Buzz Lightyear, Elvis, Black Phone… the new cinema releases of June 22

Buzz Lightyear, Elvis, Black Phone… what are the cinema releases for the week of June 22, 2022?

Each week, Large Screen does its shopping in theaters, and selects a few must-see releases and films (for good or bad reasons). With the return of Buzz but without Woody, the return of the King, Ethan Hawke kidnapping children and a nightmare in the Colombian jungle.


Duration : 2h39

What is it about: Elvis Presley, his life, his work, his successes, his setbacks, his loves, his regrets, his influence and his death.

Why he must see: Because basically Baz Luhrmann we missed a little in the cinema and seeing him return with the biopic of the great Elvis Presley is necessarily promising. Crowned with a very favorable reception during the last Cannes festival where it was presented out of competition, the feature film rather deserves all the praise received. Because the Australian fully succeeds in bringing the King's story to life in a grandiloquent, baroque and euphoric visual festival, while painting a rather fascinating portrait of America in the 50s and 70s (between the birth of merchandising, political manipulation, a wave of racism…).

And if you're not a big fan of the gentleman, you can at least always cling to Austin Butler's performance as the King of Rock' n roll. The American comedian is the great revelation of the film, resurrecting the Presley icon with bewildering mimicry. So frankly, even if the film is too long and the voiceover of the character of Tom Hanks is unbearable, this return of Luhrmann is a real success.

< strong>The Large Screen rating: 4/5


Duration: 1h40

What's this about: In 1995, young Andy discovered his favorite movie, a space opera about a Space Ranger who tries to escape a hostile planet. Here is this film.

Why you have to see it: With its nature as a film derived from the diegesis of Toy Story films (do you follow?), Buzz Lightyearcould have been content with being a stupidly meta object to sell more and more toys. But Angus MacLane's feature film is above all a vibrant tribute to a certain idea of ​​cinema, capable of inspiring a collective imagination. Thus, Buzz Lightyear draws as much from Star Wars as 2001: A Space Odyssey, before adding a reflexivity on Pixar's place in popular culture.

However, the film suffers from a choppy narrative and a pesky lack of risk-taking, especially given its underdeveloped secondary characters. But as an exotic and touching entertainment, Buzz Lightyear remains within Pixar's qualitative average. Too bad it's not more.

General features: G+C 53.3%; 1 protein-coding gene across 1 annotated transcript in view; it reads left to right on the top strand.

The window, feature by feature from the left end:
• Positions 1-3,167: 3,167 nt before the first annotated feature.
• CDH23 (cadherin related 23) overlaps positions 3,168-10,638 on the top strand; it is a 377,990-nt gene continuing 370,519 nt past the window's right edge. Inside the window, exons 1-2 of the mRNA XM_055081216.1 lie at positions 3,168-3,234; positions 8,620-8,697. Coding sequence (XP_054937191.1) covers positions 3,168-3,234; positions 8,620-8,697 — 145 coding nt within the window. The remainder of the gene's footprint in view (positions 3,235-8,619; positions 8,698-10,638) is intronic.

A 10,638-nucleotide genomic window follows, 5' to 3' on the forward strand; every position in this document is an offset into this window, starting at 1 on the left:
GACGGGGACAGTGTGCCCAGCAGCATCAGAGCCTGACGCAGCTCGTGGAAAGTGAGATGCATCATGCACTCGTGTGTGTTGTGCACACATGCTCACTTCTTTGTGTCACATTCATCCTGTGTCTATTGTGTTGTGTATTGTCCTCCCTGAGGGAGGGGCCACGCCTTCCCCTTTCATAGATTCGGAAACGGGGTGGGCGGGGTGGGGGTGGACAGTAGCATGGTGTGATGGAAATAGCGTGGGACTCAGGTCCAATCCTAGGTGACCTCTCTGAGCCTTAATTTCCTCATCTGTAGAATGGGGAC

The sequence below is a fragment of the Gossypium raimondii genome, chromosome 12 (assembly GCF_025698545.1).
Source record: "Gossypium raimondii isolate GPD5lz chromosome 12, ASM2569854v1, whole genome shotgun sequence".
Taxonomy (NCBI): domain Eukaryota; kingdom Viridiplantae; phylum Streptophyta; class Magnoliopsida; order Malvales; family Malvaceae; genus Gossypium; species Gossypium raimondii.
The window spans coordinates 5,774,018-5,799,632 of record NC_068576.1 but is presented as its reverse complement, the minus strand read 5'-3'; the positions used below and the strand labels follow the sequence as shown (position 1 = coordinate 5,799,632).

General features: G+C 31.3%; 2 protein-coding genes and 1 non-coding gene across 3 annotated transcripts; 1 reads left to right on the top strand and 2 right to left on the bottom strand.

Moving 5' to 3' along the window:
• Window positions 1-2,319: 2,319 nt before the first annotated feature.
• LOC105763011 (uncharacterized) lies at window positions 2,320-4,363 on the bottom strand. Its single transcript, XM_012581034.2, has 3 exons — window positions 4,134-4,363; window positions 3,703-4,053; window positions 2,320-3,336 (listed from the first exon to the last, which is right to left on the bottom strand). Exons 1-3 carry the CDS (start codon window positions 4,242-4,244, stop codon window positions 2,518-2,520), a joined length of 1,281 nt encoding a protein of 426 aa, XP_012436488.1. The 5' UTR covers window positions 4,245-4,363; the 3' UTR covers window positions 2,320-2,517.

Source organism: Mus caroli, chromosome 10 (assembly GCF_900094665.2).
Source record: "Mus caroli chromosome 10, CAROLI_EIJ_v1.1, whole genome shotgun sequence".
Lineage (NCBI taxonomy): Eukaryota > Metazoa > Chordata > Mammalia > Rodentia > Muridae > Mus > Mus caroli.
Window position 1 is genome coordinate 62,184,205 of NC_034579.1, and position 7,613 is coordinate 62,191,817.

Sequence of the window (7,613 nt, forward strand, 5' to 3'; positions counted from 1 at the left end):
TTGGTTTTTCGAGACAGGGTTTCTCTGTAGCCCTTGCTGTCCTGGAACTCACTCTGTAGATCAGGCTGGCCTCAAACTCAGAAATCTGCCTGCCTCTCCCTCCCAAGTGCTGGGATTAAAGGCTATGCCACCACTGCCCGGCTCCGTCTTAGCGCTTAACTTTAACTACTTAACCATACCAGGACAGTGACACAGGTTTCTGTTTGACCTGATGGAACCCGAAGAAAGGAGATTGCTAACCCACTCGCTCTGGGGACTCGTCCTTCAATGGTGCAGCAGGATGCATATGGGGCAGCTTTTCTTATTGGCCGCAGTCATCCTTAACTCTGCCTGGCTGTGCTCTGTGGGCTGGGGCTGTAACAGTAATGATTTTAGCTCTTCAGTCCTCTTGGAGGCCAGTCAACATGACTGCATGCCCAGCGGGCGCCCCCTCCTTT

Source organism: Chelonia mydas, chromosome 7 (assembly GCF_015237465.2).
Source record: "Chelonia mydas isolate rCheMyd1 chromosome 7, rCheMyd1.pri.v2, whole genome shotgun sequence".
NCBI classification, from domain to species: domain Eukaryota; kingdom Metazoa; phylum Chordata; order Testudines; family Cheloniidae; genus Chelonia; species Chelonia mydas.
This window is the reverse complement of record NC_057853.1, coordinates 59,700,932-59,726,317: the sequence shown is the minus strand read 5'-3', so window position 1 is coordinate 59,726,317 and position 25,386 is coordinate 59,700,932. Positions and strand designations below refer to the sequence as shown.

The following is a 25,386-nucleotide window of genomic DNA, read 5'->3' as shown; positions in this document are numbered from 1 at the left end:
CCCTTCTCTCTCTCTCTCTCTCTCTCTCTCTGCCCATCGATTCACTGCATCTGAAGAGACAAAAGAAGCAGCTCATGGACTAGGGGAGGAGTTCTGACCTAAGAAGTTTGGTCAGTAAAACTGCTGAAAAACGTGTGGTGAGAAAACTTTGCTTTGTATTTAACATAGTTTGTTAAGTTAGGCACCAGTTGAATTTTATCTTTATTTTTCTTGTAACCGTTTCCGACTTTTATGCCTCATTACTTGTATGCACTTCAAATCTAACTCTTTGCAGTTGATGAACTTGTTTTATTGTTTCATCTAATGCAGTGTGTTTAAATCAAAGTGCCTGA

Widescreen Rating: 3/5

Our review of Buzz Lightyear

Black phone

Duration: 1h43

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What it's about: Young Finney Shaw is kidnapped by a psychopath nicknamed The Seeker. At the bottom of the cellar where he is held prisoner, hangs an intriguing black telephone. Phone starts ringing…

Why you have to see it: Because it's Scott Derrickson's big comeback to horror after the very creepy Sinister. The filmmaker had left the pre-production of the last Doctor Strange to tackle a much more modest project. So this project is Black Phone, adapted from a short story by Joe Hill. And while it doesn't quite reach the level of scariness of the 2012 movie, it does have some nice scary moments, especially towards the middle.

This is largely thanks to Derrickson's direction, which depicts a marginalized rural America, and Ethan Hawke's performance, absolutely terrifying as the “Grabber”, even though he hides his face from a mask. The whole thing won't establish itself as one of the high points of American horror of the year, but it still has some serious arguments.

Large Screen Rating: 3/5

Our Black Phone Review


Duration: 1h32

What it's about: In March 2008, the oldest communist guerrilla in the world lives its last moments in the heart of the Colombian jungle before the death of Raul Reyes, the number 2 of the FARC, killed in a bombardment by the Colombian army and the CIA.

Why you have to see it: Because we will surely not see such a singular and relevant animated film again thatRed Junglebefore a while. Beyond the wealth of its documentation (which is based on thousands of e-mails sent and received by Raul Reyes), the feature film manages to tell the human condition of these armed forces and their number 2 without give in to the dichotomy by not portraying a martyr or a monster, but a more nuanced portrait of a man whose spirit and cause has escaped him, to the point of no return.

The animation, which previously required filming in live action against a green screen, makes it possible to transcribe this break with reality and to give the filmall its dreamlike and nightmarish dimension. Certain sequences with minimalist lines and garish colors probe the spirit of Raul Reyes. The jungle meanwhile is treated as a character more than just a background to reflect his deteriorating mental state and tighten around him like a vice. This process anchors the film a little more in the register of fiction by moving away from the more cold and factual treatment of documentary films which have already made the rounds of the subject.

Widescreen Rating: 3.5/5

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